Do you know the difference between craft and commercial cider? The subject is open to interpretation, but here is what I think.
- Made in large batches
- May use apple juice concentrate (which needs to be watered down to be re-constituted), which is often imported
- May add additional sweeteners to aid in fermentation
- As it is assumed that any added sugars will be fully fermented, companies need only call the finished product “hard cider” on the ingredient list, without mention of what they use, which could even include HFCS
It has been confirmed that Angry Orchard uses HFCS, but it is unclear whether many other large cideries use it
- Statement from Angry Orchard, 11/12/2015, correcting the info from 2012: “There is no HFCS in Angry Orchard ciders. The main ingredients in our ciders are bittersweet and culinary apple juices, and we choose which apple varieties based on the specific flavor profile we’re looking for. Sometimes that means that we need to add a little sweetness back into the cider to achieve the balanced taste we’re looking for. We do that by adding things like non-fermented apple juice, cane sugar and honey.”
- Additional information from Angry Orchard, 11/16/2015: “To answer your question, we started changing our recipes in 2014 to use cane sugar instead, as we’ve found it does a better job of achieving the flavor profile and balanced sweetness we’re looking for. All our cider recipes were transitioned earlier this year.”
- May add artificial colors & flavors
- Will have more consistency batch-to-batch
- Often shipped long distances to consumers
- Often made by big beer companies which have a large advertising budget
- Made in smaller batches
- Uses fresh-pressed apple juice
- Minimizes the use of sugar as a fermentation aid, and if used, it is table sugar
- Does not use any additives (besides yeast, sorbates, any spices/hops/juice, etc)
- May be inconsistent batch-to-batch
- Often only available locally/regionally
- Typically does not have a significant advertising budget
Some cider folks believe that craft cider may have another sub-category, Artisan, which could be defined by cideries using apples they grow in their own orchards. Many craft cider companies don’t have their own orchards, and either buy apples to press themselves or buy the juice.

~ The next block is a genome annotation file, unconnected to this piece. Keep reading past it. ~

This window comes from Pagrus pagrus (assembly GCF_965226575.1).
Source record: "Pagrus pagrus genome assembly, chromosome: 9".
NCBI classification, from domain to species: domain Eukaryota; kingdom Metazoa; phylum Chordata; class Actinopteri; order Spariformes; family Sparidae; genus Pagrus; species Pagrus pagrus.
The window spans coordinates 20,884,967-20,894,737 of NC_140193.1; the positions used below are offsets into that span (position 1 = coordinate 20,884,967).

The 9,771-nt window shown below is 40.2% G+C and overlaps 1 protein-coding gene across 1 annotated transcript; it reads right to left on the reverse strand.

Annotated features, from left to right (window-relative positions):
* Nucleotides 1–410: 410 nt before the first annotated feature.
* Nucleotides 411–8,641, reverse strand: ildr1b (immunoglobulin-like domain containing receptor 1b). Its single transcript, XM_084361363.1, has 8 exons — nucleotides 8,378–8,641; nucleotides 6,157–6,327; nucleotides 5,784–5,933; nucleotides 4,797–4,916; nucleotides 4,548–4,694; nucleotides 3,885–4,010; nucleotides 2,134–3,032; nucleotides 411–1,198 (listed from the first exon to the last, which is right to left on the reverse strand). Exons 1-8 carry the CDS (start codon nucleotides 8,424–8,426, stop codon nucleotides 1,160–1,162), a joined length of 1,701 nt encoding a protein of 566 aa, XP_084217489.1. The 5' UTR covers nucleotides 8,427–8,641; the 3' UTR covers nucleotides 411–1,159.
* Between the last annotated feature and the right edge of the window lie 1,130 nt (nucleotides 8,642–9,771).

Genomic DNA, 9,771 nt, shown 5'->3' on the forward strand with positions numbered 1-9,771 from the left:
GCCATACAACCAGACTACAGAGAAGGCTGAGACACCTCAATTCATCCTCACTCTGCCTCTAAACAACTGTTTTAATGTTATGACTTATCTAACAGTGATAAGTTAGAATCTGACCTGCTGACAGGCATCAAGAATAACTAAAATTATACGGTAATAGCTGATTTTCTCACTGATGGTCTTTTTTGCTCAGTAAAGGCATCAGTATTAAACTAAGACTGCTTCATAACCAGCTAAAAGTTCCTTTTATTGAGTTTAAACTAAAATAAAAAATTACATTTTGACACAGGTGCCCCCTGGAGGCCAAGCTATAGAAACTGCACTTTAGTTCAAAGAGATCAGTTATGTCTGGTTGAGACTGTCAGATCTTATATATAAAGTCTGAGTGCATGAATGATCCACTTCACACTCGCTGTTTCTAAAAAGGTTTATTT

On this note, I thought I would point out that there are some “ciders” on the market which aren’t actually cider at all…in that they aren’t even made from fermented apple juice! They instead rely on water, juice, sugar, and flavoring, and should be considered “Alcopop”, not cider. For example, Rekorderlig and Kopparberg.
Although I am quite pro-craft cider, I’m not particularly anti-commercial cider. I think commercial cider is a gateway to craft cider, and is definitely more widely available for a lot of folks in areas without craft cider. I will drink commercial cider; sometimes I just want something sweeter, easy drinking, and affordable (I haven’t found too many entry level craft ciders I like) Woodchuck for example will always hold a special place in my heart as it was the first cider I tried, and I was one of the winners of their 2014 contest to attend Ciderbration, celebrating the opening of their new cidery. That said, I try to support craft cider as I believe in its ideals. I wish there were better commercial cider options out there that didn’t add all the artificial stuff.
I think the main point I’m trying to make with this writeup is that its important for consumers to know what goes into what they are drinking. I hope better labeling is required sometime soon, as currently it is difficult to know what really went into what we are drinking.
Compass Cider – What Exactly is Craft Cider
Cider Journal – American Hard Cider and the Meaning of “CRAFT”
ATLAS – Hard Cider History
Ciderplex – Rekorderlig and Kopparberg Are NOT Cider
Pete Brown’s Blog – Alcopop: The Drink That Dare Not Speak Its Name